We all have our individual faults though we may not see them nor want to admit to them but we will easily identify them in others. The key is balance between the two extremes and being supportive of one another. To foster positivity in a marriage that help make them stable and happy, being affectionate, truly listening to each other, taking joy in each other’s achievements and being playful are just a few examples of positive interactions.
Prophet Muhammad (PBUH) said: “The believers who show the most perfect faith are those who have the best character and the best of you are those who are best to their wives”


Another characteristic of happy marriages is empathy; understanding your spouses’ perspective by putting oneself in his or her shoes. By showing that understanding and identifying with your spouse is important for relationship satisfaction. Spouses are more likely to feel good about their marriage and if their partner expresses empathy towards them. Husbands and wives are more content in their relationships when they feel that their partners understand their thoughts and feelings.

Successful married couples grow with each other; it simply isn’t wise to put any person in charge of your happiness. You must be happy with yourself before anyone else can be.  You are responsible for your actions, your attitudes and your happiness. Your spouse just enhances those things in your life. Prophet Muhammad (PBUH) said: “Treat your women well and be kind to them for they are your partners and committed helpers.”


Successful marriages involve both spouses’ commitment to the relationship. The married couple should learn the art of compromise and this usually takes years. The largest parts of compromise are openness to the other’s point of view and good communication when differences arise.

When two people are truly dedicated to making their marriage work, despite the unavoidable challenges and obstacles that come, they are much more likely to have a relationship that lasts. Husbands and wives who only focus on themselves and their own desires are not as likely to find joy and satisfaction in their relationships.


Another basic need in a relationship is each partner wants to feel valued and respected. When people feel that their spouses truly accept them for who they are, they are usually more secure and confident in their relationships. Often, there is conflict in marriage because partners cannot accept the individual preferences of their spouses and try to demand change from one another. When one person tries to force change from another, he or she is usually met with resistance.

However, change is much more likely to occur when spouses respect differences and accept each other unconditionally. Basic acceptance is vital to a happy marriage. Prophet Muhammad (PBUH) said: “It is the generous (in character) who is good to women, and it is the wicked who insults them.”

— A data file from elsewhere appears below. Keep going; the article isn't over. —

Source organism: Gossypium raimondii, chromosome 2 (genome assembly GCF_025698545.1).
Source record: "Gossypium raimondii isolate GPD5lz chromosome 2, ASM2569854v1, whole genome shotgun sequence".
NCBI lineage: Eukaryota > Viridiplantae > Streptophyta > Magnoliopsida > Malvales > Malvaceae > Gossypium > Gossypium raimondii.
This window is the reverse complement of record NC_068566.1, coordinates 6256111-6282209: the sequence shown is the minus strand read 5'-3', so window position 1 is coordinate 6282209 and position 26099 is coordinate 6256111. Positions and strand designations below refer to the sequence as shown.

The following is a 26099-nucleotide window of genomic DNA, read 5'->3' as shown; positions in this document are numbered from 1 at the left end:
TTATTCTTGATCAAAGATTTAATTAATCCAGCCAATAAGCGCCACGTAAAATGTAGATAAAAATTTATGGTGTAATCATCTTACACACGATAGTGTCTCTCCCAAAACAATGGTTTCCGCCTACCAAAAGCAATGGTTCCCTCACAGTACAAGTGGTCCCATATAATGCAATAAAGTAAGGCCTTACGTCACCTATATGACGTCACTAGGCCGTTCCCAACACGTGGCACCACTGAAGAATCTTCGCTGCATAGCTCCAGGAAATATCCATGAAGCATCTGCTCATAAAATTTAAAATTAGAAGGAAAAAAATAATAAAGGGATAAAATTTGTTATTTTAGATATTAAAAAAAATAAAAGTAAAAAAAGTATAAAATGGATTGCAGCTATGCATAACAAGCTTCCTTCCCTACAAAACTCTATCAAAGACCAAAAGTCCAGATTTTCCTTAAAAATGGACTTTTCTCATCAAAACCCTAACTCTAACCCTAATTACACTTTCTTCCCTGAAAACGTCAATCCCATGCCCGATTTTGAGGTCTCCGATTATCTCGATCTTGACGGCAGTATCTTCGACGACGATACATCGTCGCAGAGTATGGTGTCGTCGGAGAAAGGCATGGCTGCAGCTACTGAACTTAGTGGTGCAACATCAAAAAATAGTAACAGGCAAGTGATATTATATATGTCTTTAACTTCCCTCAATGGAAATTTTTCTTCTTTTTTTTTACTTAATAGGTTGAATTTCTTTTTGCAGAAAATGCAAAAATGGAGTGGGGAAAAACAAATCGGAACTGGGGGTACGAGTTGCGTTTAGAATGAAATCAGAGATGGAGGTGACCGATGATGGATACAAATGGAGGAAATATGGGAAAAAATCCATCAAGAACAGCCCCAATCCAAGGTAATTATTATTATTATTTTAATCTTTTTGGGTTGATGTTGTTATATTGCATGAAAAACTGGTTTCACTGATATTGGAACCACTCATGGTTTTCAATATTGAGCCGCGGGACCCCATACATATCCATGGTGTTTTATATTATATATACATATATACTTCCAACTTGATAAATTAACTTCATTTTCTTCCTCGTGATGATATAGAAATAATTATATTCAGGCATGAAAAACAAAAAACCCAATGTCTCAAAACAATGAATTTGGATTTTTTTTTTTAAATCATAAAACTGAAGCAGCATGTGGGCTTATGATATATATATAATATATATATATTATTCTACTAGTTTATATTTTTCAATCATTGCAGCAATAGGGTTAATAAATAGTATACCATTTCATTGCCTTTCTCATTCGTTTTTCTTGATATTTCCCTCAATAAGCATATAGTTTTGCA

“Overlook (any human faults) with gracious forgiveness.” (Quran 15:85)


Other important components of successful marriages are love, compassion and respect for each other. The fact is, as time passes and life becomes increasingly complicated, the marriage is often stressed and suffers as a result. A happy and successful marriage is based on equality. When one or the other dominates strongly, intimacy is replaced by fear of displeasing.

It is all too easy for spouses to lose touch with each other and neglect the love and romance that once came so easily. It is vital that husbands and wives continue to cultivate love and respect for each other throughout their lives. If they do, it is highly likely that their relationships will remain happy and satisfying. Move beyond the fantasy and unrealistic expectations and realize that marriage is about making a conscious choice to love and care for your spouse-even when you do not feel like it.

Seldom can one love someone for whom we have no respect. This also means that we have to learn to overlook and forgive the mistakes of one’s partner. In other words write the good about your partner in stone and the bad in dust, so that when the wind comes it blows away the bad and only the good remains.

Paramount of all, marriage must be based on the teachings of the Noble Qur’an and the teachings and guidance of our Prophet Muhammad (PBUH). To grow spiritually in your marriage requires that you learn to be less selfish and more loving, even during times of conflict. A marriage needs love, support, tolerance, honesty, respect, humility, realistic expectations and a sense of humour to be successful.

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Chronic Joblessness: How to Help Curtail it

30th November 2020
Motswana woman

The past week or two has been a mixed grill of briefs in so far as the national employment picture is concerned. BDC just injected a further P64 million in Kromberg & Schubert, the automotive cable manufacturer and exporter, to help keep it afloat in the face of the COVID-19-engendered global economic apocalypse. The financial lifeline, which follows an earlier P36 million way back in 2017, hopefully guarantees the jobs of 2500, maybe for another year or two.

It was also reported that a bulb manufacturing company, which is two years old and is youth-led, is making waves in Selibe Phikwe. Called Bulb Word, it is the only bulb manufacturing operation in Botswana and employs 60 people. The figure is not insignificant in a town that had 5000 jobs offloaded in one fell swoop when BCL closed shop in 2016 under seemingly contrived circumstances, so that as I write, two or three buyers have submitted bids to acquire and exhume it from its stage-managed grave.